Why did gay books disappear from Amazon?

Outrage ensues after several LGBT titles mysteriously lose their site rankings. The company blames a "glitch," but not everyone's buying it.


Sarah Hepola
April 13, 2009 12:41PM (UTC)

While the much of the country spent Easter Sunday gorging on marshmallow peeps and pictures of the president's new dog, your trusty local blogosphere fired up a four-alarm scandal over goings-on at Amazon, which had mysteriously stripped the sales rankings of hundreds (thousands?) of books, many of them with LGBT subjects, and reclassified them as "adult" content. The move prevents those books from showing up on the site's Best Seller list and can seriously screw up search results, pretty much rendering some titles invisible.

Writer Mark Probst noticed the change late last week, after the ranking on his own book "The Filly" disappeared. He wrote to Amazon and received the following explanation:

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"In consideration of our entire customer base, we exclude 'adult' material from appearing in some searches and best seller lists. Since these lists are generated using sales ranks, adult materials must also be excluded from that feature."

So what constitutes "adult" material? What were these terrifying, racy tomes from which the public needed to be protected? Well, as the LA Times blog reported, they include Augusten Burroughs' "Running With Scissors," Annie Proulx's "Brokeback Mountain" and the National Book Award winner, "Becoming a Man" by Paul Monette. Oh, and Ellen Degeneres' autobiography. Of course. So many books had been wiped out of the search terms that, on Sunday night, a book search for the term "homosexuality" turned up this: "A Parent's Guide to Preventing Homosexuality." (Screenshot here.)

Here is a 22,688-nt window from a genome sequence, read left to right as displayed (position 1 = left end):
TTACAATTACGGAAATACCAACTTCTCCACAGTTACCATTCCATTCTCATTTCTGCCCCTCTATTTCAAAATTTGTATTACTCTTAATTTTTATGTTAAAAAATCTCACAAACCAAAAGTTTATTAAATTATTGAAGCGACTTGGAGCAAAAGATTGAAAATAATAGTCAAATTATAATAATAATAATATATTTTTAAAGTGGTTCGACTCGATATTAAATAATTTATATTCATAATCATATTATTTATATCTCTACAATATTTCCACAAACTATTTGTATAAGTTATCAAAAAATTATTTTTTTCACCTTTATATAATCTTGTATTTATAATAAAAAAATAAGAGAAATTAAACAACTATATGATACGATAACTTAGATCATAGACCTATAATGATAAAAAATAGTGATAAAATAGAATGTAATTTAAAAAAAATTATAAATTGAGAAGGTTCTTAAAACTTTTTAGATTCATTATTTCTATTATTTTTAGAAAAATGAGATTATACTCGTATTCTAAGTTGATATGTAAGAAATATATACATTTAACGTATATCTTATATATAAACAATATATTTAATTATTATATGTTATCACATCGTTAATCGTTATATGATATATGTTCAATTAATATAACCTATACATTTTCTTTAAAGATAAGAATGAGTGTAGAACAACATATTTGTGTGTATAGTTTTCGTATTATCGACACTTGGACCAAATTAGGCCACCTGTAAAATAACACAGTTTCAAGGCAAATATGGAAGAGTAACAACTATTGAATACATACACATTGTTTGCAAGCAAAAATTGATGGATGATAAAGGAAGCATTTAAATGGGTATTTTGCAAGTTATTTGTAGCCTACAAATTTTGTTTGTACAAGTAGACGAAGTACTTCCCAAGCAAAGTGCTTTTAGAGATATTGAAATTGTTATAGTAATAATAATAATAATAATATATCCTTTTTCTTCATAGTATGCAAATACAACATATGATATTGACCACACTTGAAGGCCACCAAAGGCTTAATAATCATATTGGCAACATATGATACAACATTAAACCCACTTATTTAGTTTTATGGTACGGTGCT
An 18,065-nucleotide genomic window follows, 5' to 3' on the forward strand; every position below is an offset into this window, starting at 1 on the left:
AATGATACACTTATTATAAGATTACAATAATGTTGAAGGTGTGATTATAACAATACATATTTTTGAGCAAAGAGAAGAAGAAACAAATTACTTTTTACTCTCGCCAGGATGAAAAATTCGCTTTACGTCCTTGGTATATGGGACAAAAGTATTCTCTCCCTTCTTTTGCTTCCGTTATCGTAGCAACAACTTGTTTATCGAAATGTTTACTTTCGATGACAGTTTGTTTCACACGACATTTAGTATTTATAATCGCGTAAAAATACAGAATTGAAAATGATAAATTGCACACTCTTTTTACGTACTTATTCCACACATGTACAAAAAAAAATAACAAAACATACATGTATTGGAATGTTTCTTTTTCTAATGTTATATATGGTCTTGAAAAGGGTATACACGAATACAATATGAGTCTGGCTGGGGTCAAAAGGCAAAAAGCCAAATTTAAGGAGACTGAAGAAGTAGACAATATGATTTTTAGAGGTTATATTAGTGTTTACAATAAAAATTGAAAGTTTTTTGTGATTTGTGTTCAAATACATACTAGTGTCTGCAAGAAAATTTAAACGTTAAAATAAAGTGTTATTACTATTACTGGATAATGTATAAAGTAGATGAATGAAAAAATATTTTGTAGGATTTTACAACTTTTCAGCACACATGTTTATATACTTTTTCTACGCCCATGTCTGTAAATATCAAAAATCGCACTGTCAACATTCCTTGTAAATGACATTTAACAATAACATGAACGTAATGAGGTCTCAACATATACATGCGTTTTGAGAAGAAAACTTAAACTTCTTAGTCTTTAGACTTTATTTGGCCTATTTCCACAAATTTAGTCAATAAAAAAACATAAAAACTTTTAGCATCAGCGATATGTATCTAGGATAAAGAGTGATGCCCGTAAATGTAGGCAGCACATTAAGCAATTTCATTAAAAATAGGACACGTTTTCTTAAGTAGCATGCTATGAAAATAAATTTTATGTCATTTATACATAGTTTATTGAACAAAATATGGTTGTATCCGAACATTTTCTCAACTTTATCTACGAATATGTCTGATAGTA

The whole thing stunk of hypocrisy and censorship, and the outrage flowed like champagne. Twitter was not going to take it: "#Amazonfail" quickly became the number one topic on the microblogging service. Online Petitions went up. Facebook protests formed. In short? People were pissed.

"I am tired of being the low-hanging fruit that cretins pluck when they need to pander to Moral America," fumed Lamba Literary Award-winning novelist Nicola Griffith. "This time, I hope some people choke on their soft fruit."

Following the story as it unfolded on Sunday afternoon was like trying to watch a tennis match in which 100 balls were lobbed at once. Jezebel kept an updating list of books stripped of their rankings (and not stripped of their rankings), which was a case study in double standard. "The Complete A**hole's Guide to Handling Chicks?" Fine. "Heather Has Two Mommies"? Not fine. Henry Miller's "Tropic of Cancer"? Fine. Anais Nin's "Delta of Venus"? Not fine. And then there was the downright baffling addition of such books as Jessica Valenti's "Full Frontal Feminism" and Helen Gurley Brown's "Sex and the Single Girl." 

By early Sunday evening, in a post on Publisher's Weekly, Amazon blamed the whole debacle on a glitch and told the Associate Press it was being fixed. It's certainly possible. The changes were so outrageous, so sloppily applied -- by a company with a pretty decent track record, by the way -- that it's hard to believe anyone who wasn't smoking the world's biggest bong would have OK'd it, far less OK'd it without letting anyone know.

But if it was all one big whoops, then why did Probst receive that explanatory email? And author Craig Seymour says he noticed the changes back in February, when sales rankings vanished from his own memoir, "All I Could Bare: My Life in the Strip Clubs of Gay Washington, D.C."

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And so the intrigue continues. We'll bring you more as the story develops further. For now, at least one group isn't buying Amazon's excuse. And you can follow those reports on Twitter, at #glitch my ass.


Sarah Hepola

Sarah Hepola is the author of the New York Times bestselling memoir, "Blackout: Remembering the Things I Drank to Forget."

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